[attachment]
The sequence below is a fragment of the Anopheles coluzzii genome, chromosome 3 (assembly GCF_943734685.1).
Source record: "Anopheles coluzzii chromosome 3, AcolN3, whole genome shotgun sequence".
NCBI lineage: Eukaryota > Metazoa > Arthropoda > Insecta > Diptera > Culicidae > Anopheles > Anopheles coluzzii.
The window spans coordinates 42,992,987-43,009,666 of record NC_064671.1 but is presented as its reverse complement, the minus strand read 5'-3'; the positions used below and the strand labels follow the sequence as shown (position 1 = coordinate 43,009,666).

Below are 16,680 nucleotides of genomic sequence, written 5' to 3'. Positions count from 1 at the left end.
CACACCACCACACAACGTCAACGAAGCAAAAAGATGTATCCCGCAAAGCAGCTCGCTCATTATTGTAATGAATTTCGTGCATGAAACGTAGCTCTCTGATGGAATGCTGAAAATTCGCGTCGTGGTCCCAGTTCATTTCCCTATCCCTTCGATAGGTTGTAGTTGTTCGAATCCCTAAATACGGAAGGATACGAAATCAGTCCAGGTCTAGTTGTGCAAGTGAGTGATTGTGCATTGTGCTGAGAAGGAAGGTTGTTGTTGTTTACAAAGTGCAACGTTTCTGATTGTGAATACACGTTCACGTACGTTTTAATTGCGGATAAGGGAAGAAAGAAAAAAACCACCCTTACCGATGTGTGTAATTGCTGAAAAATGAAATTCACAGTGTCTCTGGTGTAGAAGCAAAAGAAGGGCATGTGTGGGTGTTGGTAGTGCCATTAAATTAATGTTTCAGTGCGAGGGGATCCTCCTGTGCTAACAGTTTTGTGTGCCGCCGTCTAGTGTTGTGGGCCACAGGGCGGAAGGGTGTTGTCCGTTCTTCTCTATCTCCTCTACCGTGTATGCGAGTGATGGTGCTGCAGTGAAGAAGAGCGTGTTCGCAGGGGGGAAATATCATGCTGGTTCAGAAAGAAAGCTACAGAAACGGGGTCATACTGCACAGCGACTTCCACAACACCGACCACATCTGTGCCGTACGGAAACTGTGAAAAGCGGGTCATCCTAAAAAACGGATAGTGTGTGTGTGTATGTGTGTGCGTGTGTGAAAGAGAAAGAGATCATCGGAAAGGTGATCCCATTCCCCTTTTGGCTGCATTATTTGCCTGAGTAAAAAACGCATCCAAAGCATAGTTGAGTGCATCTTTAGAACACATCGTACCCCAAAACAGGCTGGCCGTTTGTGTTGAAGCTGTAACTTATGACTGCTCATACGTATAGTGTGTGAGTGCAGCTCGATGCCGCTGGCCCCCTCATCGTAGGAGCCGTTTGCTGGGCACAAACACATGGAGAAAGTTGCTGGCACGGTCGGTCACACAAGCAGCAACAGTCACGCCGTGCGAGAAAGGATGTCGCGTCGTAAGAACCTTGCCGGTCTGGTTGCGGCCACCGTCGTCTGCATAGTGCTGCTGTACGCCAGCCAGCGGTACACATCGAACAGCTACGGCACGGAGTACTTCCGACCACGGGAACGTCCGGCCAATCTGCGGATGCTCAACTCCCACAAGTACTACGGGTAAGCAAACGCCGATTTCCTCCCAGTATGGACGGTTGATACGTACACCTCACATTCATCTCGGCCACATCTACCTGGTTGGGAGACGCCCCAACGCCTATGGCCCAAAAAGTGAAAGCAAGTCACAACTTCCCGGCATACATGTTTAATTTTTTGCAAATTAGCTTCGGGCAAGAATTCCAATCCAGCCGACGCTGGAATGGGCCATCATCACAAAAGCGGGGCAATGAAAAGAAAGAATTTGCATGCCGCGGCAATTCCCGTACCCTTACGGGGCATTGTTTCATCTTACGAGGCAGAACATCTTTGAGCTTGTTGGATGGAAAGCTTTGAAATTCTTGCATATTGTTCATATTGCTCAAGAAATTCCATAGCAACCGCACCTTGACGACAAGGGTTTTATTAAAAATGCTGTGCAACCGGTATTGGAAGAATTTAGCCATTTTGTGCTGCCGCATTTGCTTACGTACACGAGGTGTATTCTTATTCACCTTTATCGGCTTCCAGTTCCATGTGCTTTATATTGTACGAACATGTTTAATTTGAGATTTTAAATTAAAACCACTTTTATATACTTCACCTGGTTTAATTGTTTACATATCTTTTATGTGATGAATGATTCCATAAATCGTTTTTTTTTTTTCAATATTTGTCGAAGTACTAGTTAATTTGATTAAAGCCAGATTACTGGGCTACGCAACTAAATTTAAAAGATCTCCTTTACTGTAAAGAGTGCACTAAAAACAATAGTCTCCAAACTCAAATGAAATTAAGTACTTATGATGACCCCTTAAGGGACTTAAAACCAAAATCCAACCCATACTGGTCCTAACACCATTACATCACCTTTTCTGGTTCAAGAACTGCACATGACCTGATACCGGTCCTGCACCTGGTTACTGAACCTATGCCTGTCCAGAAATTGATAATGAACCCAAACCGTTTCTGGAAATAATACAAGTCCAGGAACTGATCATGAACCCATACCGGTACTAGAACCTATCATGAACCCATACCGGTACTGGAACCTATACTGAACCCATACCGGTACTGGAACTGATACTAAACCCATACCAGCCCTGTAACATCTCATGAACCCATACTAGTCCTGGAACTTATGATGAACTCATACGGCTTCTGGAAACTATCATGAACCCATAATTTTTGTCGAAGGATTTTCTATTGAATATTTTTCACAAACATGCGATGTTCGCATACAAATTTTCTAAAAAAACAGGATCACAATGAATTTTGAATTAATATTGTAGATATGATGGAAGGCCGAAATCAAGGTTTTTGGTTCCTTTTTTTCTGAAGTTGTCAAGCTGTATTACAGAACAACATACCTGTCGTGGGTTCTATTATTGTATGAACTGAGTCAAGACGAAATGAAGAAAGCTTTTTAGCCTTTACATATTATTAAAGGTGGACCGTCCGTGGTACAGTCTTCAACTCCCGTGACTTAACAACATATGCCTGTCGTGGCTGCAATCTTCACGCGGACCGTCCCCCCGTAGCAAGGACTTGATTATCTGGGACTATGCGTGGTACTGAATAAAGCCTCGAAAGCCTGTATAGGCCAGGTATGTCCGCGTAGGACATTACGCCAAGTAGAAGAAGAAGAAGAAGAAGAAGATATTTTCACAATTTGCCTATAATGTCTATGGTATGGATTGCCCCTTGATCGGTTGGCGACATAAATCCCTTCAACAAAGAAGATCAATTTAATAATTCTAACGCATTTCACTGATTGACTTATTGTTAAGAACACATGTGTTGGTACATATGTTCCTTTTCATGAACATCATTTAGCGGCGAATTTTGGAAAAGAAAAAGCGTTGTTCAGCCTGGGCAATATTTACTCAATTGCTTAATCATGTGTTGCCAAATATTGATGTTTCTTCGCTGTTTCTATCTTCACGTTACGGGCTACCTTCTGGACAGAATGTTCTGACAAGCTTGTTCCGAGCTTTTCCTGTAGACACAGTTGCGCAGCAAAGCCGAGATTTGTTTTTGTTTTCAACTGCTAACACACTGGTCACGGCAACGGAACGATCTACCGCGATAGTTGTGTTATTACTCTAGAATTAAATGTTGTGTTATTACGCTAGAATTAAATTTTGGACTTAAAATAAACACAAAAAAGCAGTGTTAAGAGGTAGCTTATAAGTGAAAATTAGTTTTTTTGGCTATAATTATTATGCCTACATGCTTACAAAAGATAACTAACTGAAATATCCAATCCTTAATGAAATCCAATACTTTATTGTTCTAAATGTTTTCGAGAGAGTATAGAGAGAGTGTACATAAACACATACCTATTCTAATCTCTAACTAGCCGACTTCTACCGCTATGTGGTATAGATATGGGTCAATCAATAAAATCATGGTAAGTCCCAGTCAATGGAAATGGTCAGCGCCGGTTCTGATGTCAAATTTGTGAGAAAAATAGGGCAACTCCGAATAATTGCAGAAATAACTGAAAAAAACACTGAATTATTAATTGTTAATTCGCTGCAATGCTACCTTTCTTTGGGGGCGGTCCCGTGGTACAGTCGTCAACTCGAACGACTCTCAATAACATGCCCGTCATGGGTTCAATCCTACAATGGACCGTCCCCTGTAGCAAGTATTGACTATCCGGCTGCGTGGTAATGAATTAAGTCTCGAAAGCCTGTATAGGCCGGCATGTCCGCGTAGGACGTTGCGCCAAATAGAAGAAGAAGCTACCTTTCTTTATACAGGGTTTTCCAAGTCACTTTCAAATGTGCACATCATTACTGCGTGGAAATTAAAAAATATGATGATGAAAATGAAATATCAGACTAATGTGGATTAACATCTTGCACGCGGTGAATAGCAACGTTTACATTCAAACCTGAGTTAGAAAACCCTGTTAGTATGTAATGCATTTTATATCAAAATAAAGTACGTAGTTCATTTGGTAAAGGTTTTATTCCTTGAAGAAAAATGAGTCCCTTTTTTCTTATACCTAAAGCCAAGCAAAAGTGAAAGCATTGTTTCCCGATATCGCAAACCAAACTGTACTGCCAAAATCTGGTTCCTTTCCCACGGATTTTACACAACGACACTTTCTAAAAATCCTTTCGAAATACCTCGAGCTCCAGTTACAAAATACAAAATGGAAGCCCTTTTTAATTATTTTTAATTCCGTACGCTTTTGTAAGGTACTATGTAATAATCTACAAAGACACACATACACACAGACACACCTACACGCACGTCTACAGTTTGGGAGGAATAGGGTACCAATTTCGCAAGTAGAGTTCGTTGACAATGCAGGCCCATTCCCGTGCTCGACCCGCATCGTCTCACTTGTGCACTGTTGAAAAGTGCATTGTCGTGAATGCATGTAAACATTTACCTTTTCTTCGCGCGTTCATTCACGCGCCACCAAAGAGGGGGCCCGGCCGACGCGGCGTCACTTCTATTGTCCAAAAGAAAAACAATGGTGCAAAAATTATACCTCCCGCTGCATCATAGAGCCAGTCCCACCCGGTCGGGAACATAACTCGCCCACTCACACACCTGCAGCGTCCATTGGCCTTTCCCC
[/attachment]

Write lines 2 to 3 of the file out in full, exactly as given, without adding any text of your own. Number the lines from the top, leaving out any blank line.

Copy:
Source record: "Anopheles coluzzii chromosome 3, AcolN3, whole genome shotgun sequence".
NCBI lineage: Eukaryota > Metazoa > Arthropoda > Insecta > Diptera > Culicidae > Anopheles > Anopheles coluzzii.